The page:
Everything You Need to Know About Installing a Garbage Disposal

Your handy guide!

Kitchen Sink
Bill Oxford

Calling all determined DIY-ers—you, yes you, can actually install your own garbage disposal. For those of you who have always dreamed of being able to toss your half-eaten food right into your sink instead of turning your garbage can into a foul-smelling mess, this tutorial is for you. Here's everything you need to know before rolling up your sleeves, straight from the pros.

Before you do anything, know this:

You have to make sure that you have power running under your sink, including an electrical outlet and a switch nearby to turn it on. If you don't, you'll need to call an electrician to get everything installed.

Then, you'll have to figure out exactly what size garbage disposal you need.

"Garbage disposals come in different sizes: quarter horsepower, half horsepower and three quarter horsepower," said Louis Malvasi, owner of Lane Mechanical Plumbing, Heating, and Cooling Inc. You can contact a manufacturer to figure out what size is best for you.

Step-by-step Instructions on How to Install a Garbage Disposal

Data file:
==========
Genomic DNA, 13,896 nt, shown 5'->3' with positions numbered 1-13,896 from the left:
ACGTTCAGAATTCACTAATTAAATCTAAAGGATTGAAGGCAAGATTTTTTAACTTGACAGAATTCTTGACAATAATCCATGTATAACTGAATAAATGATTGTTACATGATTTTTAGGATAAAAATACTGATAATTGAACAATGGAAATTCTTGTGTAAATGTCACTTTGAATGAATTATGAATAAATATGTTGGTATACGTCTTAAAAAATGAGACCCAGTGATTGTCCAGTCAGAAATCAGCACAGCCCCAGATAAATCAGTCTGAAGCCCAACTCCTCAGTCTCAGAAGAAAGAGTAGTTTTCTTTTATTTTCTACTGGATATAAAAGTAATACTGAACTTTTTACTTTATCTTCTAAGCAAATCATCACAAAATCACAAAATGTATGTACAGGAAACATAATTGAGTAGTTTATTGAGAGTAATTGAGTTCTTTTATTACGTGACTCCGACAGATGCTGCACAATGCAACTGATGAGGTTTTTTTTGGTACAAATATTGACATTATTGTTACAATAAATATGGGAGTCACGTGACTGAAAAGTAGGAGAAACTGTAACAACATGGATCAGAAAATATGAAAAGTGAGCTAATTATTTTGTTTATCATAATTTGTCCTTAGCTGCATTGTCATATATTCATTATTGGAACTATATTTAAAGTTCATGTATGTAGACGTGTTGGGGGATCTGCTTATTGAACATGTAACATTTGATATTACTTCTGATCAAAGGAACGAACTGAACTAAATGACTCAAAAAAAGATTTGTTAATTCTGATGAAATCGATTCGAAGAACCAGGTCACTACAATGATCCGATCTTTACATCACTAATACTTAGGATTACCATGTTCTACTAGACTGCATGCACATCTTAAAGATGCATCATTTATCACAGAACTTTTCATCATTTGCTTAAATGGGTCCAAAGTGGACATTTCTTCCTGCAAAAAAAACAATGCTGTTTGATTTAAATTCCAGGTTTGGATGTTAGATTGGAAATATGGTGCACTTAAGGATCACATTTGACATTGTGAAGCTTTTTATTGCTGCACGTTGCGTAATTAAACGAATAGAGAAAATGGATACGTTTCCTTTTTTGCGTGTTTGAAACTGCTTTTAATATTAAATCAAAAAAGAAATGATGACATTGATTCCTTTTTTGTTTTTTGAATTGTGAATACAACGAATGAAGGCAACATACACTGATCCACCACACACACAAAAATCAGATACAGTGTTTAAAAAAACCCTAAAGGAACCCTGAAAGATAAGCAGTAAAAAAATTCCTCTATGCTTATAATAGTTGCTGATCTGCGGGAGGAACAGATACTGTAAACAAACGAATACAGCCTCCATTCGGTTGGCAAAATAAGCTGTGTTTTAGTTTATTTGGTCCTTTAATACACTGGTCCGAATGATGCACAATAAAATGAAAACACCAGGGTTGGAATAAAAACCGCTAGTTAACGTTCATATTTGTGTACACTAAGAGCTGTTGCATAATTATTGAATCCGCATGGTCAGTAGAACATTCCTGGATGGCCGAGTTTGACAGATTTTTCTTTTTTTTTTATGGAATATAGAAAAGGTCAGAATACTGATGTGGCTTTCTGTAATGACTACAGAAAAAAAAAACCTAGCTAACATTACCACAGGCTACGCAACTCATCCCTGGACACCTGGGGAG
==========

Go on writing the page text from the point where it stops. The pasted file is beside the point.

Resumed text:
When you're ready to actually install your garbage disposal, follow these steps below courtesy of Lowe’s project expert, Hunter Macfarlane. As you read through these steps, if anything gives you pause, feel free to call in a pro. There's no shame in getting a little help when you need it.

Step 1: Turn off the circuit breaker to your kitchen. Set a bucket under the P-trap and disconnect the drainpipes. Then remove the sink strainer. Remove any excess putty.

Step 2:
On the new drain, apply plumber’s putty around the flange, and press it into place. Then lay a towel in the sink and set the disposal on the flange to keep it from moving.

Step 3:
Underneath the sink, stack the fiber gasket, backup flange, and mounting ring, and slide onto the underside of the flange. Install the snap ring by pulling it open and snapping into place. Then tighten the screws evenly so they’re firmly against the backup flange. Clean up any excess putty.

Step 4:
To connect to the dishwasher drain, use a hammer to knock out and remove the drain plug from the inlet on the disposal.

Step 5:
Next, remove the wire cover plate and connect the electrical cord* by matching the wire colors. Push the wires back in and reattach the plate.

*Electrical cords may be sold separately.

Step 6:
To connect the drain, insert the gasket in the discharge outlet. Then attach the discharge tube with the flange and bolts. Now hang the disposal by aligning the three tabs with the mounting ring. Use the included wrench to turn and lock the tabs over the ridges. Then connect the dishwasher drain. Make sure the discharge pipe is lined up properly and connect your drainpipes—use a T-pipe before your P-trap.

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